Despite the ending, I still highly recommend it.

Buy Asterios Polyp by David Mazzucchelli here.

Tough Guys Don't Dance by Norman Mailer

I enjoyed Mailer's debut The Naked and the Dead, so I gave this book a try. A noir crime novel seems like a perfect fit for someone like Mailer.

Tim Madden, a writer with a drinking problem, wakes up from a drunken blackout to find he has a new tattoo, blood in his car and woman's severed head in his marijuana garden. He sets out to figure out what happened during his blackout.

Plot wise, the novel is a run of the mill detective novel. Mailer doesn't do much with the tropes or cliches of the genre. That said, for what it is it's entertaining.

What makes this different from other detective novels is that instead of hard boiled prose, Mailer's style is much more affected. Instead of focusing on the plot, Madden often goes on tagents about his past and philosophical monologues about love, masculinity and sexuality.

This a mixed bag. Detective novels tend benefit from being tightly plotted and from their straightforward prose. Mailer doesn't quite pull off this style of writing with this genre. There are some tangents that are ridiculous. Madden's monologue about the phallic symbolism of a lighthouse comes to mind.

Despite that, most of the tangents are actually either funny or interesting to read. My favorite is probably a jab that Mailer takes at a John Updike passage that describes a vagina in the most awful purple prose. Madden praises the passage and proceeds to attempt to write something similar that ends up sounding crude and mean-spirited.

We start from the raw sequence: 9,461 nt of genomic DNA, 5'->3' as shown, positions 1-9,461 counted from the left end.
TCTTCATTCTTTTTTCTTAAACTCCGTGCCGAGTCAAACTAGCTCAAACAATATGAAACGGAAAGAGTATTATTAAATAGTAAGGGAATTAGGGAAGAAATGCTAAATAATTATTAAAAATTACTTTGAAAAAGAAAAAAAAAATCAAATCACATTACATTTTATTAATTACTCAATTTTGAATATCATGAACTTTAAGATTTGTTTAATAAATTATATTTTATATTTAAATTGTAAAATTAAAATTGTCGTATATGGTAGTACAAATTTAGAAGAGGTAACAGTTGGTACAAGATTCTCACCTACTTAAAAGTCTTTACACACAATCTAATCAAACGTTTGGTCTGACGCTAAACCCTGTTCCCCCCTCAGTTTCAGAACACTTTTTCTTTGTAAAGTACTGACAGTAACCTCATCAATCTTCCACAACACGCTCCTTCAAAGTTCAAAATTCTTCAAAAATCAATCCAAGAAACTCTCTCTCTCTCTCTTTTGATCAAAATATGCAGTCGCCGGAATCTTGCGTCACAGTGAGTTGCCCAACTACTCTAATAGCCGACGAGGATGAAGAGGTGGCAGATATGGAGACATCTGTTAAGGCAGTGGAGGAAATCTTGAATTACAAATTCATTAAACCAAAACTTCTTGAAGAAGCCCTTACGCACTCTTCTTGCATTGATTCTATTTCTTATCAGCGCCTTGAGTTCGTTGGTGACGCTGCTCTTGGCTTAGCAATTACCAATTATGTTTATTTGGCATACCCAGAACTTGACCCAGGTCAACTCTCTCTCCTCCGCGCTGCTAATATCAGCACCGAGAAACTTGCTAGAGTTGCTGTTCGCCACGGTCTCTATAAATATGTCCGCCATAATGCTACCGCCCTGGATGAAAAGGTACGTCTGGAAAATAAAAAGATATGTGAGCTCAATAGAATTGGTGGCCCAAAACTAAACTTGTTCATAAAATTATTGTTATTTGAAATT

The views on sexuality are not exactly politically correct, but I found them interesting enough that it got me wanting to read Mailer's The Prisoner of Sex.

As far as novels go, this isn't bad. I would recommend The Naked and the Dead over this one though.

Buy Tough Guys Don't Dance by Norman Mailer here.

Duluth by Gore Vidal

The first book from Gore Vidal that I read was Lincoln. It's not a bad book at all, but I probably would have liked it more if I was a civil war buff. Still, it was interesting to read such an unromanticized portrait of a man that is considered by most to be a secular saint. I liked it enough that I picked up Duluth, mostly because Vidal himself considered it one of his best.

This book was more up my alley. It's a goofy and surreal satire of pretty much everything in American society.

The book takes place in a fictional version of Duluth, Minnesota that contains a desert, mountains, a beach and a swamp. There are several plots running through the book, most dealing with the politics of the city. Several of the plots are pastiches of science fiction, police procedural and Harlequin style romance.

Some of Vidal's satire doesn't really work. His mockery of daytime television is a little too obvious and on the nose.

That said, much of the books is very funny and entertaining. He engages in a type of postmodernism that makes for a bizarre but accessible world. My favorite part of the book is probably the antics of the sadistic police woman Darlene Ecks.

While Lincoln seems to get more praise, I would recommend Duluth over it.

Buy Duluth by Gore Vidal here.